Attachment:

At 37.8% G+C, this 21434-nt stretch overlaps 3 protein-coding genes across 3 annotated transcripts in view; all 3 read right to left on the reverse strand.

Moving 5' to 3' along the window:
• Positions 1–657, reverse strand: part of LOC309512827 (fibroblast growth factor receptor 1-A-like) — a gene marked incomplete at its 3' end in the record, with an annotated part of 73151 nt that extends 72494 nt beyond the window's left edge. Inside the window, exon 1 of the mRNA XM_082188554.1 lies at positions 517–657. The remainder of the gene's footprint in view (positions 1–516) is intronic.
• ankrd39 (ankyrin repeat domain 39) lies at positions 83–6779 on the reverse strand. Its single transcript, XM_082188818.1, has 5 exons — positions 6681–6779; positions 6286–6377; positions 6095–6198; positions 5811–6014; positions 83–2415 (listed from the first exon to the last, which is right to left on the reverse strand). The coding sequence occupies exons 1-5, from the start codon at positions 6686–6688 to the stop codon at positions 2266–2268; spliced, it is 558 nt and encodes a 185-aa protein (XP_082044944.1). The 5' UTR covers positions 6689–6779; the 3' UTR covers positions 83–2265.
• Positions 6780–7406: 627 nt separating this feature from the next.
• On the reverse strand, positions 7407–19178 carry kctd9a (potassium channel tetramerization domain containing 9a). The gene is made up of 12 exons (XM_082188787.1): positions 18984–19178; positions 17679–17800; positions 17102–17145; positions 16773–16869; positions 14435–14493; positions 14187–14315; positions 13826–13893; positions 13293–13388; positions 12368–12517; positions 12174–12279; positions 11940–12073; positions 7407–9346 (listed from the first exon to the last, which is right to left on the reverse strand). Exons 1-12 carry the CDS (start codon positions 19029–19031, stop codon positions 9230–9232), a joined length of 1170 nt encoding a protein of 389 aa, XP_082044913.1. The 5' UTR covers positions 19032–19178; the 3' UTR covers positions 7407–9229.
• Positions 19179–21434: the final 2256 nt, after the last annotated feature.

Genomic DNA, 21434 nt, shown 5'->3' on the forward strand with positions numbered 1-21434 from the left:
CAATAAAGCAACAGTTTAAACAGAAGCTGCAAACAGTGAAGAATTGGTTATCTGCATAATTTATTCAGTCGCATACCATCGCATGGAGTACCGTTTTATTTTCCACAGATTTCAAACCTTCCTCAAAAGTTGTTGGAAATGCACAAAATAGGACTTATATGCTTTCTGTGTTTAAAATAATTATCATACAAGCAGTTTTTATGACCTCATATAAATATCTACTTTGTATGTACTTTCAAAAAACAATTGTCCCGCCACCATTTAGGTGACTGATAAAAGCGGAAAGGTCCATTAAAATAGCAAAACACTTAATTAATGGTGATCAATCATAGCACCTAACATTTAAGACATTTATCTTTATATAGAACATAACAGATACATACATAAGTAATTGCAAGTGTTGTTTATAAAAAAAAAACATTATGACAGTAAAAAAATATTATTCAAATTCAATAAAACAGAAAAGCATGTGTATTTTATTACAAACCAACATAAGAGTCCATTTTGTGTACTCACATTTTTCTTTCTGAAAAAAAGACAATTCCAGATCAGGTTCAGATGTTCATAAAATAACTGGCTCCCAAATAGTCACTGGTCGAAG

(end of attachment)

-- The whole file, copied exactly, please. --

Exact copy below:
At 37.8% G+C, this 21434-nt stretch overlaps 3 protein-coding genes across 3 annotated transcripts in view; all 3 read right to left on the reverse strand.

Moving 5' to 3' along the window:
• Positions 1–657, reverse strand: part of LOC309512827 (fibroblast growth factor receptor 1-A-like) — a gene marked incomplete at its 3' end in the record, with an annotated part of 73151 nt that extends 72494 nt beyond the window's left edge. Inside the window, exon 1 of the mRNA XM_082188554.1 lies at positions 517–657. The remainder of the gene's footprint in view (positions 1–516) is intronic.
• ankrd39 (ankyrin repeat domain 39) lies at positions 83–6779 on the reverse strand. Its single transcript, XM_082188818.1, has 5 exons — positions 6681–6779; positions 6286–6377; positions 6095–6198; positions 5811–6014; positions 83–2415 (listed from the first exon to the last, which is right to left on the reverse strand). The coding sequence occupies exons 1-5, from the start codon at positions 6686–6688 to the stop codon at positions 2266–2268; spliced, it is 558 nt and encodes a 185-aa protein (XP_082044944.1). The 5' UTR covers positions 6689–6779; the 3' UTR covers positions 83–2265.
• Positions 6780–7406: 627 nt separating this feature from the next.
• On the reverse strand, positions 7407–19178 carry kctd9a (potassium channel tetramerization domain containing 9a). The gene is made up of 12 exons (XM_082188787.1): positions 18984–19178; positions 17679–17800; positions 17102–17145; positions 16773–16869; positions 14435–14493; positions 14187–14315; positions 13826–13893; positions 13293–13388; positions 12368–12517; positions 12174–12279; positions 11940–12073; positions 7407–9346 (listed from the first exon to the last, which is right to left on the reverse strand). Exons 1-12 carry the CDS (start codon positions 19029–19031, stop codon positions 9230–9232), a joined length of 1170 nt encoding a protein of 389 aa, XP_082044913.1. The 5' UTR covers positions 19032–19178; the 3' UTR covers positions 7407–9229.
• Positions 19179–21434: the final 2256 nt, after the last annotated feature.

Genomic DNA, 21434 nt, shown 5'->3' on the forward strand with positions numbered 1-21434 from the left:
CAATAAAGCAACAGTTTAAACAGAAGCTGCAAACAGTGAAGAATTGGTTATCTGCATAATTTATTCAGTCGCATACCATCGCATGGAGTACCGTTTTATTTTCCACAGATTTCAAACCTTCCTCAAAAGTTGTTGGAAATGCACAAAATAGGACTTATATGCTTTCTGTGTTTAAAATAATTATCATACAAGCAGTTTTTATGACCTCATATAAATATCTACTTTGTATGTACTTTCAAAAAACAATTGTCCCGCCACCATTTAGGTGACTGATAAAAGCGGAAAGGTCCATTAAAATAGCAAAACACTTAATTAATGGTGATCAATCATAGCACCTAACATTTAAGACATTTATCTTTATATAGAACATAACAGATACATACATAAGTAATTGCAAGTGTTGTTTATAAAAAAAAAACATTATGACAGTAAAAAAATATTATTCAAATTCAATAAAACAGAAAAGCATGTGTATTTTATTACAAACCAACATAAGAGTCCATTTTGTGTACTCACATTTTTCTTTCTGAAAAAAAGACAATTCCAGATCAGGTTCAGATGTTCATAAAATAACTGGCTCCCAAATAGTCACTGGTCGAAG